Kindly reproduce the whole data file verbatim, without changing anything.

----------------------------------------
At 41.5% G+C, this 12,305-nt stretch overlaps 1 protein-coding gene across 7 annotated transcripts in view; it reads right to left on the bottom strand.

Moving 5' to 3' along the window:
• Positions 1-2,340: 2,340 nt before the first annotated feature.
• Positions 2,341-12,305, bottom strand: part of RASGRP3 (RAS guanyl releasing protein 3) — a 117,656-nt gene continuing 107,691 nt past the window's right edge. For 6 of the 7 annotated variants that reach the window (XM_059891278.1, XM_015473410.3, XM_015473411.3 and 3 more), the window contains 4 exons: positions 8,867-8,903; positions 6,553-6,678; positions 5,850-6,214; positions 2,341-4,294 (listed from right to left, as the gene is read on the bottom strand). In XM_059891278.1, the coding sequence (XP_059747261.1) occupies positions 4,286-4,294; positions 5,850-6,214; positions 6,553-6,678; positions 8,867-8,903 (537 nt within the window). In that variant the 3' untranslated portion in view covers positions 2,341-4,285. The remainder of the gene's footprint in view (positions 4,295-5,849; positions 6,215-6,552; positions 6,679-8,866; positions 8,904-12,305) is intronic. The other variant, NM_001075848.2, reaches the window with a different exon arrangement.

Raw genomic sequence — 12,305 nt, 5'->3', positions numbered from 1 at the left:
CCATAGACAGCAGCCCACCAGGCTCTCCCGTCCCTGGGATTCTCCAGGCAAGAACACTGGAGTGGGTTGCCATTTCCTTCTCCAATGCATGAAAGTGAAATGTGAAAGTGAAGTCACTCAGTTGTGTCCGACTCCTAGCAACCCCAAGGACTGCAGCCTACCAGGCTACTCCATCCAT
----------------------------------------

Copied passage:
At 41.5% G+C, this 12,305-nt stretch overlaps 1 protein-coding gene across 7 annotated transcripts in view; it reads right to left on the bottom strand.

Moving 5' to 3' along the window:
• Positions 1-2,340: 2,340 nt before the first annotated feature.
• Positions 2,341-12,305, bottom strand: part of RASGRP3 (RAS guanyl releasing protein 3) — a 117,656-nt gene continuing 107,691 nt past the window's right edge. For 6 of the 7 annotated variants that reach the window (XM_059891278.1, XM_015473410.3, XM_015473411.3 and 3 more), the window contains 4 exons: positions 8,867-8,903; positions 6,553-6,678; positions 5,850-6,214; positions 2,341-4,294 (listed from right to left, as the gene is read on the bottom strand). In XM_059891278.1, the coding sequence (XP_059747261.1) occupies positions 4,286-4,294; positions 5,850-6,214; positions 6,553-6,678; positions 8,867-8,903 (537 nt within the window). In that variant the 3' untranslated portion in view covers positions 2,341-4,285. The remainder of the gene's footprint in view (positions 4,295-5,849; positions 6,215-6,552; positions 6,679-8,866; positions 8,904-12,305) is intronic. The other variant, NM_001075848.2, reaches the window with a different exon arrangement.

Raw genomic sequence — 12,305 nt, 5'->3', positions numbered from 1 at the left:
CCATAGACAGCAGCCCACCAGGCTCTCCCGTCCCTGGGATTCTCCAGGCAAGAACACTGGAGTGGGTTGCCATTTCCTTCTCCAATGCATGAAAGTGAAATGTGAAAGTGAAGTCACTCAGTTGTGTCCGACTCCTAGCAACCCCAAGGACTGCAGCCTACCAGGCTACTCCATCCAT